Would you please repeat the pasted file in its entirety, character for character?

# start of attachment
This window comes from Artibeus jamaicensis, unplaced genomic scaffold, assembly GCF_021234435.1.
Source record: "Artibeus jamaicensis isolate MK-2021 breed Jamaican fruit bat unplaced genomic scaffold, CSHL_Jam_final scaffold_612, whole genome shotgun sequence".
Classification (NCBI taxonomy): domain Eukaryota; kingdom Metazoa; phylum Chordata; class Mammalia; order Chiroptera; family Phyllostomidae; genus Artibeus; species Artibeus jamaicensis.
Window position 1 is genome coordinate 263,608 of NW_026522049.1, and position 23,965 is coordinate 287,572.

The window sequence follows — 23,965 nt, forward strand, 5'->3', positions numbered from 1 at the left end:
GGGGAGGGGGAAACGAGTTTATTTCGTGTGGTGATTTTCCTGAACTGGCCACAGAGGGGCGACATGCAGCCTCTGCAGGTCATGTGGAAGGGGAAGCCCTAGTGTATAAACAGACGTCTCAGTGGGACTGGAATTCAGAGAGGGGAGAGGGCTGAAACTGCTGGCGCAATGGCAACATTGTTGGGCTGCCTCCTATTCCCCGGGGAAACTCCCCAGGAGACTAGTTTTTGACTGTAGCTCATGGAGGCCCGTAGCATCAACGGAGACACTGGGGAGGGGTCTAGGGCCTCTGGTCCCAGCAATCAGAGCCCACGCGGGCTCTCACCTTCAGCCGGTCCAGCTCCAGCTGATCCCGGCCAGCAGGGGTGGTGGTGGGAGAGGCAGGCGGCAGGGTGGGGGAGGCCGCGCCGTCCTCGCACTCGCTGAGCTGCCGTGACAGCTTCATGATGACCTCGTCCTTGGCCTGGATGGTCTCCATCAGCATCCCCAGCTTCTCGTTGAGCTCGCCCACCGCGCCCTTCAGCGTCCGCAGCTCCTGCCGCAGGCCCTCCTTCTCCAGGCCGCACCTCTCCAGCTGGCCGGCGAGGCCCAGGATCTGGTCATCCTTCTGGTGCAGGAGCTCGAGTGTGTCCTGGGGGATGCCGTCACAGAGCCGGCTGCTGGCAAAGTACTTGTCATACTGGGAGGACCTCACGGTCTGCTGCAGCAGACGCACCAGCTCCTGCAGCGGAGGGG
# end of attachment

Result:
This window comes from Artibeus jamaicensis, unplaced genomic scaffold, assembly GCF_021234435.1.
Source record: "Artibeus jamaicensis isolate MK-2021 breed Jamaican fruit bat unplaced genomic scaffold, CSHL_Jam_final scaffold_612, whole genome shotgun sequence".
Classification (NCBI taxonomy): domain Eukaryota; kingdom Metazoa; phylum Chordata; class Mammalia; order Chiroptera; family Phyllostomidae; genus Artibeus; species Artibeus jamaicensis.
Window position 1 is genome coordinate 263,608 of NW_026522049.1, and position 23,965 is coordinate 287,572.

The window sequence follows — 23,965 nt, forward strand, 5'->3', positions numbered from 1 at the left end:
GGGGAGGGGGAAACGAGTTTATTTCGTGTGGTGATTTTCCTGAACTGGCCACAGAGGGGCGACATGCAGCCTCTGCAGGTCATGTGGAAGGGGAAGCCCTAGTGTATAAACAGACGTCTCAGTGGGACTGGAATTCAGAGAGGGGAGAGGGCTGAAACTGCTGGCGCAATGGCAACATTGTTGGGCTGCCTCCTATTCCCCGGGGAAACTCCCCAGGAGACTAGTTTTTGACTGTAGCTCATGGAGGCCCGTAGCATCAACGGAGACACTGGGGAGGGGTCTAGGGCCTCTGGTCCCAGCAATCAGAGCCCACGCGGGCTCTCACCTTCAGCCGGTCCAGCTCCAGCTGATCCCGGCCAGCAGGGGTGGTGGTGGGAGAGGCAGGCGGCAGGGTGGGGGAGGCCGCGCCGTCCTCGCACTCGCTGAGCTGCCGTGACAGCTTCATGATGACCTCGTCCTTGGCCTGGATGGTCTCCATCAGCATCCCCAGCTTCTCGTTGAGCTCGCCCACCGCGCCCTTCAGCGTCCGCAGCTCCTGCCGCAGGCCCTCCTTCTCCAGGCCGCACCTCTCCAGCTGGCCGGCGAGGCCCAGGATCTGGTCATCCTTCTGGTGCAGGAGCTCGAGTGTGTCCTGGGGGATGCCGTCACAGAGCCGGCTGCTGGCAAAGTACTTGTCATACTGGGAGGACCTCACGGTCTGCTGCAGCAGACGCACCAGCTCCTGCAGCGGAGGGG